Amd dropped support for the 4xxx long ago and you can't really be upset about that. We're essentially 7 years from their release at this point. If it worked in 8.1 then stick with that. Don't expect gear that old to work on new software.

Is there even a driver where the 4000-series isn't considered legacy on Win10? 5000 and 6000 have the Crimson Beta and a few from before it, but I think 4000 has been deemed legacy for too long.
Quote:
Originally Posted by TopicClocker View Post

Quote:
Originally Posted by Klocek001 View Post

I think they dropped suppord for 5xxx and 6xxx too.

Yeah, I think around November or December last year.

Yup, Crimson's Beta was the last non-legacy driver for them.
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post #195 of 340
Warning: Spoiler! (Click to show)
Quote:
Originally Posted by TopicClocker View Post

Quote:
Originally Posted by cdoublejj View Post

already there . cant run my hd4850s in crossfire on win 10. ask for help and get called stupid for using old hardware, even if it fits all your needs.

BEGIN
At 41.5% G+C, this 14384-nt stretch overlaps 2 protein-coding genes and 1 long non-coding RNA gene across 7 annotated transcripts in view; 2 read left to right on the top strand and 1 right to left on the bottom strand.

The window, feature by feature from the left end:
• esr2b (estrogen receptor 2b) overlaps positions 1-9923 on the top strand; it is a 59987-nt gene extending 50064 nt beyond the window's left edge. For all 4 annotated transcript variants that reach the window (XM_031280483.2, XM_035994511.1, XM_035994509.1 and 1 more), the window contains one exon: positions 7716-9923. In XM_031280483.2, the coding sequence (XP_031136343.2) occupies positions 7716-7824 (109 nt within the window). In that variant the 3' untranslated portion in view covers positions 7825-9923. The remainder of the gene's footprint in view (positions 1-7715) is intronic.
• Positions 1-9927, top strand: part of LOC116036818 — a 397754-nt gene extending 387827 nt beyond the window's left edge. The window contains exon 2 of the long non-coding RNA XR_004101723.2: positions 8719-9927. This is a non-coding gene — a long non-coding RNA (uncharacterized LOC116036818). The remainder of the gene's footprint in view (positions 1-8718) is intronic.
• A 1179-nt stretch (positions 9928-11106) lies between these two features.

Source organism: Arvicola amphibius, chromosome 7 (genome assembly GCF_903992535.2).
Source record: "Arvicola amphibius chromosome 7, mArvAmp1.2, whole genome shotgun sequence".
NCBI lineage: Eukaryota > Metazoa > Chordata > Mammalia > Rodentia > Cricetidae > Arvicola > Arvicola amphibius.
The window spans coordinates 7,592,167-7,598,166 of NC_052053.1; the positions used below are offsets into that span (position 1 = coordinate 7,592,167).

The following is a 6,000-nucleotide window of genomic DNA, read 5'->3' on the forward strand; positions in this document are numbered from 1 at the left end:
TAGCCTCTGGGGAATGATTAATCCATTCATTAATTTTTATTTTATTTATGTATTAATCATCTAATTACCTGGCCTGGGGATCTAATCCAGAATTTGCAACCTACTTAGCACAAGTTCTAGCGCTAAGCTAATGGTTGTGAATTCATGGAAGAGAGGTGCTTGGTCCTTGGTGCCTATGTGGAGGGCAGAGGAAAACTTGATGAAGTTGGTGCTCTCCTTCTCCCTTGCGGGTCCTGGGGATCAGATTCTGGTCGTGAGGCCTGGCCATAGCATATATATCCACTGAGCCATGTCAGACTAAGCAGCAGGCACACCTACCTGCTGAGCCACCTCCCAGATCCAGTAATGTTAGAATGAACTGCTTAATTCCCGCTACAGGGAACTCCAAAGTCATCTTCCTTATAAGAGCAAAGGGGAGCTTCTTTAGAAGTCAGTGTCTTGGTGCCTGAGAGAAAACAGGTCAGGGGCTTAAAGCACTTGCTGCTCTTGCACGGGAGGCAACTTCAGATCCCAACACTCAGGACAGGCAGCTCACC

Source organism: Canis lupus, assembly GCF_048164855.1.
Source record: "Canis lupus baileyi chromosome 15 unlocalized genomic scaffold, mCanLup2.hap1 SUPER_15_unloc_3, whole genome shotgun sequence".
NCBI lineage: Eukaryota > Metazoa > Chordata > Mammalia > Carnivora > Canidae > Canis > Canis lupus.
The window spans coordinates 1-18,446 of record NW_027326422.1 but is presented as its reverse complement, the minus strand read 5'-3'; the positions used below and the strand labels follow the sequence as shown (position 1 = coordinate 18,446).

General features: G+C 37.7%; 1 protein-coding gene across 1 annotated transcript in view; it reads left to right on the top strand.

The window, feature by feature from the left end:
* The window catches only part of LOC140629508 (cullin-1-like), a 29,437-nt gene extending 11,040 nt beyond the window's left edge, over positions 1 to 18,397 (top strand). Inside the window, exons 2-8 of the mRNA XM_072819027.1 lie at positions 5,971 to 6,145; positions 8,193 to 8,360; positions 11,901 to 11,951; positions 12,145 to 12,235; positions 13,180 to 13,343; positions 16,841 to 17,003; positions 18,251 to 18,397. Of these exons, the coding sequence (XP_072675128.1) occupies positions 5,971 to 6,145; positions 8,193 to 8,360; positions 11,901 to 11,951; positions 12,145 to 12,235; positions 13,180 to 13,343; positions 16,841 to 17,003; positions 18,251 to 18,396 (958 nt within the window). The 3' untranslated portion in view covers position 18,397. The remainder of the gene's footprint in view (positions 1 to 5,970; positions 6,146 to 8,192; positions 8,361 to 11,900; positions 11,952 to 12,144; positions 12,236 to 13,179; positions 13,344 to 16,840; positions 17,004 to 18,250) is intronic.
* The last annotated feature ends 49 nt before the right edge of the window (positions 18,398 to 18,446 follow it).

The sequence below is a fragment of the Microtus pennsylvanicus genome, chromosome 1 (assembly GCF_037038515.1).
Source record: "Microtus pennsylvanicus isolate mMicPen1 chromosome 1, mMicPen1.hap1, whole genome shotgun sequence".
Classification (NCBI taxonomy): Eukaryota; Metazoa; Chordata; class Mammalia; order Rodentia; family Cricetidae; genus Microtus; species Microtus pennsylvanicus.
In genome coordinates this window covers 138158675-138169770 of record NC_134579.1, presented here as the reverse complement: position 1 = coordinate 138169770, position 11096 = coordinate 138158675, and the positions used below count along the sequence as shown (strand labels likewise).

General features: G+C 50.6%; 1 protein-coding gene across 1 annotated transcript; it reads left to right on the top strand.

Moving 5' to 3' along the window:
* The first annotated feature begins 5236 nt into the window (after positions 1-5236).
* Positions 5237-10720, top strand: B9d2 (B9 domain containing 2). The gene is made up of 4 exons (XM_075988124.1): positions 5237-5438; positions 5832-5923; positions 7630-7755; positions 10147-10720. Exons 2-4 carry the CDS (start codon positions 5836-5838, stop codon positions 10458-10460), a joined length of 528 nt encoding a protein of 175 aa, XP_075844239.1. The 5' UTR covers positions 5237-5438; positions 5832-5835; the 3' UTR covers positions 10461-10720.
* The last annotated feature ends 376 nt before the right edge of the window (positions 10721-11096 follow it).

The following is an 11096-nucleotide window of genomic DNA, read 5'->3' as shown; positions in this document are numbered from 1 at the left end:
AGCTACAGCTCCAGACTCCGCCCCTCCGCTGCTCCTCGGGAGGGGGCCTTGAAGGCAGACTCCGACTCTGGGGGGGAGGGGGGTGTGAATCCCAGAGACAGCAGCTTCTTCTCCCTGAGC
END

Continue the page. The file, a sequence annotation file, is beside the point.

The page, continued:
That's weird, why can't you run your 4850s in crossfire on Windows 10? Is it because AMD dropped driver support a few years ago?
The way how you worded it, it must have been working on Windows 7 or 8, so it's quite odd that it doesn't work under the new OS.


Quote:
Originally Posted by Radnad View Post

I bit the bullet a couple of weeks ago and decided to go this route with a budget ASRock board and i5 6400. Needless to say I am disappointed with intel's decision, even though I can understand their decision to patch a bug that was exploited, but it leaves me in a big hole as a budget builder.

This was discovered way back in the beginning of December when I first heard about it, you would have thought intel would have put the hammer down immediately instead of letting the word get out and the mobo manufacturers ramp up the marketing, this is most disappointing of all. How many other users are in the same situation now as I am with a parts list that they can't use to their expectations. If intel would have clamped down on it right away and the marketing hype been quelled from the start, then we could have waited until the cost of K's came down to a level that fits our budget.